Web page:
"To write it, it took three months; to conceive it three minutes; to collect the data in it all my life." - F. Scott Fitzgerald
— — — — —
Whenever I write the first draft of anything, I work by three simple rules:
1. Get the right sentiment, not the right sentence.
What often stops most writers from writing is the fear that their work is not good enough. That the verbs are weak. The characters, flat. Or, every sentences begins with "He", "She" or "I". Forget all about that. Seriously. Forget it. What your aim should be for your first draft is to just to say what you want to say, even if it's not the way you want to say it. It is highly unlikely that the way you write your words the first time will be perfect and beautiful and unchangeable. Focusing on the sentiment is much easier because once the story is working you can then go back and refine on a micro-level to your heart's content.
"Jim was in his apartment." Okay, that's fine, it's good to know where Jim is. Move on. Don't languish. Perhaps when you come back you can change it to "Jim paced around his apartment." Action, that's good, some questions are raised why he's pacing. Then to: "Jim paced around the blood stain in his apartment." Whoa, what? Tell me more...
2. You can't work on something until you have something to work with.
I very strongly believe in this. When you have your whole story, or sentence, or poem down you can view it in a larger context and see what you actually need. These details are invisible when you're working word to word; you need a bird's eye view. You also need actual content to work on. Until you write it... there's nothing to improve. The simple sentences you thought you wanted to flower up with description might flow just fine. Then again, maybe you do need a new way to say "suddenly." When you're working on a first draft you're down in the trenches taking gunfire from all directions and really can't think straight. However, once the story is all put together, you can view it as a whole work and act much more like a reader than a writer to figure out what truly needs to be changed.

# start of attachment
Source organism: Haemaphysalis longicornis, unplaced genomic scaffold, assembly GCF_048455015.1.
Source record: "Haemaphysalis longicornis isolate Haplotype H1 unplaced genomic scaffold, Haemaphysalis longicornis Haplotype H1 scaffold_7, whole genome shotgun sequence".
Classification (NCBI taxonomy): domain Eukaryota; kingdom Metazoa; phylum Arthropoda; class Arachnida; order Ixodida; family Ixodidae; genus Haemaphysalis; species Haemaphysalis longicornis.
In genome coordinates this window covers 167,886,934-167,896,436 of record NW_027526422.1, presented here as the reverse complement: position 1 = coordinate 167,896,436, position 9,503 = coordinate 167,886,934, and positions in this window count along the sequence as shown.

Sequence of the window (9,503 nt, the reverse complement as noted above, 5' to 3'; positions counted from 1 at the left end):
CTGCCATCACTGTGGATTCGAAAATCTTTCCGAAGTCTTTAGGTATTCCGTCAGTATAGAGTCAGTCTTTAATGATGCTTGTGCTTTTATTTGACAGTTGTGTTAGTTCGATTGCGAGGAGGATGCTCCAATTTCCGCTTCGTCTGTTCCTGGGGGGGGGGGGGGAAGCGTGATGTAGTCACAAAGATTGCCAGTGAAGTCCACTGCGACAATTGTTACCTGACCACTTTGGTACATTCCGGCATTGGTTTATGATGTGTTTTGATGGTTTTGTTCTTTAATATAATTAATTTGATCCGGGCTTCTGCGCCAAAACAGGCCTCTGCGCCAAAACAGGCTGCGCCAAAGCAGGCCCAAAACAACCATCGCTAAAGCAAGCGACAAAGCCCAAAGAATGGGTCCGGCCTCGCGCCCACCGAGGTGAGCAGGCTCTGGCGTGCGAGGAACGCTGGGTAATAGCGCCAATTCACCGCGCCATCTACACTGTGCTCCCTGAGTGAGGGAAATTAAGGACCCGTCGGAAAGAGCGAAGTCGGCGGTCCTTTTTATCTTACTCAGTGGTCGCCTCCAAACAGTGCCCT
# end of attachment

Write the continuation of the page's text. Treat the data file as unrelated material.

Why this works for me is that although re-writing a novel is a lot of work, writing the first draft is infinitely harder. Part of that is mental. "It's taking forever to write this book, I'll never finish it," you say to yourself, but once it is finished that changes to "Well, it's written, now I just need to re-write it!" Somehow, that is far less daunting because, hey, you've written a whole book. You're a novelist now.
3. No matter how well you write a first draft, it will always be just a first draft.
First drafts are shitty. If your first draft is not shitty, you are not human. My first drafts hardly read like a book at all. Instead, they feel much more like a script: lots of dialogue and descriptive action, not much depth of prose. I do this because I know the first draft is going to be terrible but due to points 1 and 2 when I come back later I can make it better. There is some strange magic in knowing that what you're writing is not what you want it to be. I find it freeing. Remember, it's not your final draft. It's just a first attempt. Who ever does anything right the first time? Except those aforementioned inhumans. The first draft is about finding your story. Building it. Following the twists and turns. You will write bad sentences. There will be clichés. That is totally normal. This early draft is just the skeleton onto which you will grow muscles, skin and a full head of shiny hair (and better analogies).
So, dare mighty things and finish that first draft.